Your doctor will ask questions regarding your symptoms, as well as when they manifest. This will help identify the cause of the symptoms. They’ll also conduct physical examinations, which include tests to determine your hearing and balance.
Peripheral vertigo is triggered by issues with the inner ear. It can be triggered by head movements, and usually lasts only several minutes.
Particles repositioning movement
The Epley maneuver is a sequence of head movements that help relieve BPPV symptoms. The movements aid in moving calcium carbonate crystals from your utricle back into your semicircular channels, where they belong. The calcium carbonate crystals that are rogue are then able to dissolve or be absorbed by your body.
You can try the Epley maneuver at home, however it is essential to have an audiologist or doctor show you how. A wrong method can cause your dizziness.
Another treatment option for BPPV is a technique called canalith-repositioning procedures (CRP). It involves moving the particles that cause your vertigo out of the semicircular canals that are filled with fluid in your ear’s inner canal to an area of your ear that does not trigger dizziness. After a couple of treatments it is generally effective. You may also undergo a surgical procedure that involves a bone graft put in your inner ear. This option is usually only used when other methods don’t work.
Home balance exercises
Different exercises for balance at home can help improve vertigo symptoms, including instability or dizziness. These exercises can involve eye movement control, walking in place, and other moves. Your healthcare provider will tailor the exercises to suit your particular needs. The medication may also be prescribed to treat motion sickness.
You can try the Epley maneuver to help reposition calcium crystals in the semicircular canals in case your vertigo is due to BPPV. This can help reduce or eliminate vertigo attacks. The procedure involves lying on your back and bending your head 90° to one side, for example to the left. After 30 seconds, you need to sit up on the opposite side of the table.
Vertigo can be caused by a variety of conditions, including heart disease and diabetes. In these cases, treating underlying conditions typically eliminates vertigo. Other causes can be addressed through a treatment that targets the symptom, such as medication for nausea or anxiety.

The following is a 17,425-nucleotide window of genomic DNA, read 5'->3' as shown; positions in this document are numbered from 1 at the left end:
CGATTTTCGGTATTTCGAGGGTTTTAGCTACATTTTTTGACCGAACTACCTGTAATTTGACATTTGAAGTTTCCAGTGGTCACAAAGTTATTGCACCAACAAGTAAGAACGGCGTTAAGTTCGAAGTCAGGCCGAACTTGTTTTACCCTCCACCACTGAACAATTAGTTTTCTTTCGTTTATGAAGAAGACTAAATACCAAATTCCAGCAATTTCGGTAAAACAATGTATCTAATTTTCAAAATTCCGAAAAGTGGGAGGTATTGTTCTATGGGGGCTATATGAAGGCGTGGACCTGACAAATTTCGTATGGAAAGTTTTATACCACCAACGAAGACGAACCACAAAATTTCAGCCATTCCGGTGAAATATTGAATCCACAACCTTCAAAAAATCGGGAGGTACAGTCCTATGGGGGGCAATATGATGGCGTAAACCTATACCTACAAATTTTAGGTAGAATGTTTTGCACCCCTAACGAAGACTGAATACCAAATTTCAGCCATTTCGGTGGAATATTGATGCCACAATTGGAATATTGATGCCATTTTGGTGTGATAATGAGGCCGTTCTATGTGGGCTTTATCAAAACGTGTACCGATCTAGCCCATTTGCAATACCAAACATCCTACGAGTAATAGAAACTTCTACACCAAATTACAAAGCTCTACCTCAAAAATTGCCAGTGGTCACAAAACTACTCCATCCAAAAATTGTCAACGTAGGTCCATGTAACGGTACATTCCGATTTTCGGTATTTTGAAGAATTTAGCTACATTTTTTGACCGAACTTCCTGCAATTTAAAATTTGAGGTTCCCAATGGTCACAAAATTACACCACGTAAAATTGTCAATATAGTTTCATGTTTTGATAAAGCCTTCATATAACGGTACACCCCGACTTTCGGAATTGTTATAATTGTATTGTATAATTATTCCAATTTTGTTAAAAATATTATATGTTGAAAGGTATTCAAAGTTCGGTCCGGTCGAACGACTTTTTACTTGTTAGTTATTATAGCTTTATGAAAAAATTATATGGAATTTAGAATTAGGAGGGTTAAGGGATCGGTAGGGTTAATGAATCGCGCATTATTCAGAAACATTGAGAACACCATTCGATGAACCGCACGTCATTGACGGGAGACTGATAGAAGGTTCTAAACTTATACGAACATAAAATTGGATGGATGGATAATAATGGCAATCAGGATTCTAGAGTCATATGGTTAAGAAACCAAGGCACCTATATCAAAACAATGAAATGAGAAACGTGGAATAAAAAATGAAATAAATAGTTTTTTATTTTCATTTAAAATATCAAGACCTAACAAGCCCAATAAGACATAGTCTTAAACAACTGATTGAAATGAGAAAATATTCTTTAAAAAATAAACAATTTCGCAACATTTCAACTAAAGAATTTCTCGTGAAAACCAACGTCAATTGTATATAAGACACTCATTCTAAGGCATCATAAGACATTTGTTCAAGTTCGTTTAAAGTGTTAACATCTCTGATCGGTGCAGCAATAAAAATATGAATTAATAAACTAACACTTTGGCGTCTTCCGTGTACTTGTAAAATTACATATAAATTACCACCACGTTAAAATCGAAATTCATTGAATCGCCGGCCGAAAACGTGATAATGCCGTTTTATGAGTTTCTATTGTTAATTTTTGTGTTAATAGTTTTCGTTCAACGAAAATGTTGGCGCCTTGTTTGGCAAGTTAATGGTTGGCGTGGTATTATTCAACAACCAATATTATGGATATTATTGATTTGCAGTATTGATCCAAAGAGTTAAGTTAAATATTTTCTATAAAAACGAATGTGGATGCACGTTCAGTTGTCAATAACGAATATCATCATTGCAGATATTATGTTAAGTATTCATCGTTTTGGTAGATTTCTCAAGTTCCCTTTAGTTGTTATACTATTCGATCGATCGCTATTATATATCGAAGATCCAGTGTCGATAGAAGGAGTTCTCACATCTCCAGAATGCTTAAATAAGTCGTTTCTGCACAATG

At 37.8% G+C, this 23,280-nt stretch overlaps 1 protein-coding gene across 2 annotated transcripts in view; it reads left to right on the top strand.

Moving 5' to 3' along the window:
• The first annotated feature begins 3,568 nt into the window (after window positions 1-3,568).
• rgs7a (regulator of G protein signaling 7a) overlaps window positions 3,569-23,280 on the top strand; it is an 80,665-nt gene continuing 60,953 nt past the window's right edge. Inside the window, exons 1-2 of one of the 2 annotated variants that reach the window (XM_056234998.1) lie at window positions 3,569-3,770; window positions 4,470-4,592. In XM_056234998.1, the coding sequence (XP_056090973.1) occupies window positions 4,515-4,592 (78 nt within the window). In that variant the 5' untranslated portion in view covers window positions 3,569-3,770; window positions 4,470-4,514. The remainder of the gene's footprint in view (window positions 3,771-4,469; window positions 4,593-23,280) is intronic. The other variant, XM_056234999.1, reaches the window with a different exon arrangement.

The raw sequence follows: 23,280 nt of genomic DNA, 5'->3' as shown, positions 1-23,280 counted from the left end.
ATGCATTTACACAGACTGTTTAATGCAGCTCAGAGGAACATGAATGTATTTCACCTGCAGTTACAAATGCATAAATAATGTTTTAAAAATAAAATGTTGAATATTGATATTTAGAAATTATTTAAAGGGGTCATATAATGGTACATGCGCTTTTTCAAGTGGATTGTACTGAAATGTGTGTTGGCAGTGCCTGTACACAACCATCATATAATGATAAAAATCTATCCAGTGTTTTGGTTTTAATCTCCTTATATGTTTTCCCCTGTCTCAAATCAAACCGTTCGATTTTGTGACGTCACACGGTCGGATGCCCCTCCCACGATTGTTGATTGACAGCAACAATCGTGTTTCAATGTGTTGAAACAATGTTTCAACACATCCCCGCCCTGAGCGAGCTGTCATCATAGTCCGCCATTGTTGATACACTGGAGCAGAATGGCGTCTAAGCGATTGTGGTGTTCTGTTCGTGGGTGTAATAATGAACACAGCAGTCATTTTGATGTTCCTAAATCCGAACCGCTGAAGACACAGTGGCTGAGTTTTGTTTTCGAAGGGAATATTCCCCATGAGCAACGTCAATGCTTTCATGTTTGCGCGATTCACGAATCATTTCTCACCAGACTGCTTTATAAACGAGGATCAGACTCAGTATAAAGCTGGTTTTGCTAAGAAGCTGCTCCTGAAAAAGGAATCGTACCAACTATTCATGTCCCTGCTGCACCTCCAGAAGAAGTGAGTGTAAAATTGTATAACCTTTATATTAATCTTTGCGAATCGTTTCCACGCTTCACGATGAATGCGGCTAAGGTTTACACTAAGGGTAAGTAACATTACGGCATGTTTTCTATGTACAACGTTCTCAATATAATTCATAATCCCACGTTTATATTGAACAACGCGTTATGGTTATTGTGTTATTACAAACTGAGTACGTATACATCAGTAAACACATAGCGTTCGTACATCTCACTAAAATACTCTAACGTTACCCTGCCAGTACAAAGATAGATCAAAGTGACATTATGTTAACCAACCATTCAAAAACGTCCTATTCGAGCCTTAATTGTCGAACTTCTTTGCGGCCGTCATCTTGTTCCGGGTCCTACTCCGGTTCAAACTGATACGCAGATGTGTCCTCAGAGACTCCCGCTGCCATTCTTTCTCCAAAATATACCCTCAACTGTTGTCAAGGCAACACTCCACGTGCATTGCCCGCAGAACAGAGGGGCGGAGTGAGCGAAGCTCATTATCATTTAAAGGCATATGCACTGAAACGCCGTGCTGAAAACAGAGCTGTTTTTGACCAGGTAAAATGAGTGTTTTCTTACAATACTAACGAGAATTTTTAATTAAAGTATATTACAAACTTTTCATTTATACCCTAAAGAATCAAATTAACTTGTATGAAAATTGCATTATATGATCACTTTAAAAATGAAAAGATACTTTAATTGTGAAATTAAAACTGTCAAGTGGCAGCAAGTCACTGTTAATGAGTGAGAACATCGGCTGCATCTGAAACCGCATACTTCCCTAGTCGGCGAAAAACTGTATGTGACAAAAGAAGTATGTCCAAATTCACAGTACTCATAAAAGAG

If your dizziness is caused by benign paroxysmal positional vertigo (BPPV) It is possible to typically eliminate it with a few quick actions. They involve rapid head shifting. This technique is known as canalith repositioning, also known as Epley maneuvers. You are able to learn how to do it yourself or have your doctor show you. The procedure moves the otoconial agglomerate from the semicircular canal into the Utricular space, so that it will no longer cause vertigo in the position of a person.
Other treatments might be needed in the case of an underlying issue that is the cause of your symptoms. For example, if you have an ear condition that is causing BPPV, your doctor might prescribe a medication to relieve your symptoms. They may also recommend physical therapy or counseling.
If you are suffering from vertigo, it is important to take the necessary precautions. For example, remove any tripping hazards from your home. It is recommended to lie down when you feel symptoms appear and should not attempt to read or work until they disappear.
BPPV is the most common cause of vertigo. This happens when tiny calcium particles (canaliths) get dislodged from the utricle in your inner ear and into one of the semicircular canals where they don’t belong. The cause of dizziness is the shift of your head or changes in the position of your body. Canalith techniques for repositioning, such as the Epley maneuver, can help to shift crystals back into your utricle. These are specific head moves that your healthcare professional can do in their office or teach you how to do them at home.
Your doctor may also suggest tests to determine the root cause of your vertigo. These may include electronystagmography (ENG) or videonystagmography (VNG), which measure involuntary eye movements while you move your head and try to maintain a steady gaze. Magnetic resonance imaging (MRI) can be used to analyze the structure of your head and ear. Medications may be prescribed to reduce nausea and vomiting.